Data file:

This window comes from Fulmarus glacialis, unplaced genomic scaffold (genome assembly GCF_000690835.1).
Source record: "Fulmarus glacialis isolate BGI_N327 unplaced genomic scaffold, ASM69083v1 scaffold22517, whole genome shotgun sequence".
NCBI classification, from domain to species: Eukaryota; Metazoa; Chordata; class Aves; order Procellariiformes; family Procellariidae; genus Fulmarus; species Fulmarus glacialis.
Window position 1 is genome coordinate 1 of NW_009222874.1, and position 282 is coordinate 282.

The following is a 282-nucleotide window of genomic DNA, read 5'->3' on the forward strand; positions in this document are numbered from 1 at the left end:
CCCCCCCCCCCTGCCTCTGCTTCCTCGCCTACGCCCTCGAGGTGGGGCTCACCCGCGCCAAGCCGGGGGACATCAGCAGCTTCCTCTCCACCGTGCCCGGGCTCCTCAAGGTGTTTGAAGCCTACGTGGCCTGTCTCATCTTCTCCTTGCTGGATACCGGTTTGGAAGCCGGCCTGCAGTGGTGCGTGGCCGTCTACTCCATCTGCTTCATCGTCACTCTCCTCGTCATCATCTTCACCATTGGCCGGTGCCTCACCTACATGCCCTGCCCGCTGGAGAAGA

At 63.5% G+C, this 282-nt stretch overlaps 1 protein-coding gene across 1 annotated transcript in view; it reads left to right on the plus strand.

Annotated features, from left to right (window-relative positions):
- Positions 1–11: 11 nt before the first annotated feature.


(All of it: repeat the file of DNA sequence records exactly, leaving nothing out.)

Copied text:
This window comes from Fulmarus glacialis, unplaced genomic scaffold (genome assembly GCF_000690835.1).
Source record: "Fulmarus glacialis isolate BGI_N327 unplaced genomic scaffold, ASM69083v1 scaffold22517, whole genome shotgun sequence".
NCBI classification, from domain to species: Eukaryota; Metazoa; Chordata; class Aves; order Procellariiformes; family Procellariidae; genus Fulmarus; species Fulmarus glacialis.
Window position 1 is genome coordinate 1 of NW_009222874.1, and position 282 is coordinate 282.

The following is a 282-nucleotide window of genomic DNA, read 5'->3' on the forward strand; positions in this document are numbered from 1 at the left end:
CCCCCCCCCCCTGCCTCTGCTTCCTCGCCTACGCCCTCGAGGTGGGGCTCACCCGCGCCAAGCCGGGGGACATCAGCAGCTTCCTCTCCACCGTGCCCGGGCTCCTCAAGGTGTTTGAAGCCTACGTGGCCTGTCTCATCTTCTCCTTGCTGGATACCGGTTTGGAAGCCGGCCTGCAGTGGTGCGTGGCCGTCTACTCCATCTGCTTCATCGTCACTCTCCTCGTCATCATCTTCACCATTGGCCGGTGCCTCACCTACATGCCCTGCCCGCTGGAGAAGA

At 63.5% G+C, this 282-nt stretch overlaps 1 protein-coding gene across 1 annotated transcript in view; it reads left to right on the plus strand.

Annotated features, from left to right (window-relative positions):
- Positions 1–11: 11 nt before the first annotated feature.